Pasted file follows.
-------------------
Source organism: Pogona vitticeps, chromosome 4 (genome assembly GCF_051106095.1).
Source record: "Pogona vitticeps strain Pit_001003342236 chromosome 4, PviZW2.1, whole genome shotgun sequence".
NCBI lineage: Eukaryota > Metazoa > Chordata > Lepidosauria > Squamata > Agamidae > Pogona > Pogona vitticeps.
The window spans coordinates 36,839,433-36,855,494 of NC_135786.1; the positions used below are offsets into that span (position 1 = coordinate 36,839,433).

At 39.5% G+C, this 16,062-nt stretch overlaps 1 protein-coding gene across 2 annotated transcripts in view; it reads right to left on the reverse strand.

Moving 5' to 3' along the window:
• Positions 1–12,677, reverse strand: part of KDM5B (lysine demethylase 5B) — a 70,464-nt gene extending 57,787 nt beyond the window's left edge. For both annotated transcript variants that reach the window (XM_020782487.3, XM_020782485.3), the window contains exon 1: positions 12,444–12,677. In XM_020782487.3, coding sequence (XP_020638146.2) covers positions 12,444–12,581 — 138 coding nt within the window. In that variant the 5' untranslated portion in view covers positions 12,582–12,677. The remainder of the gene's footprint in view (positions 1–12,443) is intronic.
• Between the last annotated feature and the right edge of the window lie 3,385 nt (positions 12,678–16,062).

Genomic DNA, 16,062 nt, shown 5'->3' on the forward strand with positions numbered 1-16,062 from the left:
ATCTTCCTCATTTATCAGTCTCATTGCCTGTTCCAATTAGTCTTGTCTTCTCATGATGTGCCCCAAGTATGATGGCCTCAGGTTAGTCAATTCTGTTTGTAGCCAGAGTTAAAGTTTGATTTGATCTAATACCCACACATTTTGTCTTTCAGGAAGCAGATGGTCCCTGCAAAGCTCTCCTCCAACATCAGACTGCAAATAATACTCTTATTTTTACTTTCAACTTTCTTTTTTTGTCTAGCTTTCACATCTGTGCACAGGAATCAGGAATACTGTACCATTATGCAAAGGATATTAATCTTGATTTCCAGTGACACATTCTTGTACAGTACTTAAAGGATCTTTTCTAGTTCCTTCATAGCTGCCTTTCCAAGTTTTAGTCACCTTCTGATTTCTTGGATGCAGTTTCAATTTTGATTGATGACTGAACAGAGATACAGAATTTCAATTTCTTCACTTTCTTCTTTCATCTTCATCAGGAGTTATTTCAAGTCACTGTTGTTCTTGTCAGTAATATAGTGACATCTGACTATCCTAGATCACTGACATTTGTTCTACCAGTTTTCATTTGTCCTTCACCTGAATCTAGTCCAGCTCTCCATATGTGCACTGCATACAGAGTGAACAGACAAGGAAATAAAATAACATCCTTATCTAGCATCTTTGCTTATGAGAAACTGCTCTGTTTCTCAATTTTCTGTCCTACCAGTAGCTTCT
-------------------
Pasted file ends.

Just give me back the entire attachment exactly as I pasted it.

Source organism: Pogona vitticeps, chromosome 4 (genome assembly GCF_051106095.1).
Source record: "Pogona vitticeps strain Pit_001003342236 chromosome 4, PviZW2.1, whole genome shotgun sequence".
NCBI lineage: Eukaryota > Metazoa > Chordata > Lepidosauria > Squamata > Agamidae > Pogona > Pogona vitticeps.
The window spans coordinates 36,839,433-36,855,494 of NC_135786.1; the positions used below are offsets into that span (position 1 = coordinate 36,839,433).

At 39.5% G+C, this 16,062-nt stretch overlaps 1 protein-coding gene across 2 annotated transcripts in view; it reads right to left on the reverse strand.

Moving 5' to 3' along the window:
• Positions 1–12,677, reverse strand: part of KDM5B (lysine demethylase 5B) — a 70,464-nt gene extending 57,787 nt beyond the window's left edge. For both annotated transcript variants that reach the window (XM_020782487.3, XM_020782485.3), the window contains exon 1: positions 12,444–12,677. In XM_020782487.3, coding sequence (XP_020638146.2) covers positions 12,444–12,581 — 138 coding nt within the window. In that variant the 5' untranslated portion in view covers positions 12,582–12,677. The remainder of the gene's footprint in view (positions 1–12,443) is intronic.
• Between the last annotated feature and the right edge of the window lie 3,385 nt (positions 12,678–16,062).

Genomic DNA, 16,062 nt, shown 5'->3' on the forward strand with positions numbered 1-16,062 from the left:
ATCTTCCTCATTTATCAGTCTCATTGCCTGTTCCAATTAGTCTTGTCTTCTCATGATGTGCCCCAAGTATGATGGCCTCAGGTTAGTCAATTCTGTTTGTAGCCAGAGTTAAAGTTTGATTTGATCTAATACCCACACATTTTGTCTTTCAGGAAGCAGATGGTCCCTGCAAAGCTCTCCTCCAACATCAGACTGCAAATAATACTCTTATTTTTACTTTCAACTTTCTTTTTTTGTCTAGCTTTCACATCTGTGCACAGGAATCAGGAATACTGTACCATTATGCAAAGGATATTAATCTTGATTTCCAGTGACACATTCTTGTACAGTACTTAAAGGATCTTTTCTAGTTCCTTCATAGCTGCCTTTCCAAGTTTTAGTCACCTTCTGATTTCTTGGATGCAGTTTCAATTTTGATTGATGACTGAACAGAGATACAGAATTTCAATTTCTTCACTTTCTTCTTTCATCTTCATCAGGAGTTATTTCAAGTCACTGTTGTTCTTGTCAGTAATATAGTGACATCTGACTATCCTAGATCACTGACATTTGTTCTACCAGTTTTCATTTGTCCTTCACCTGAATCTAGTCCAGCTCTCCATATGTGCACTGCATACAGAGTGAACAGACAAGGAAATAAAATAACATCCTTATCTAGCATCTTTGCTTATGAGAAACTGCTCTGTTTCTCAATTTTCTGTCCTACCAGTAGCTTCT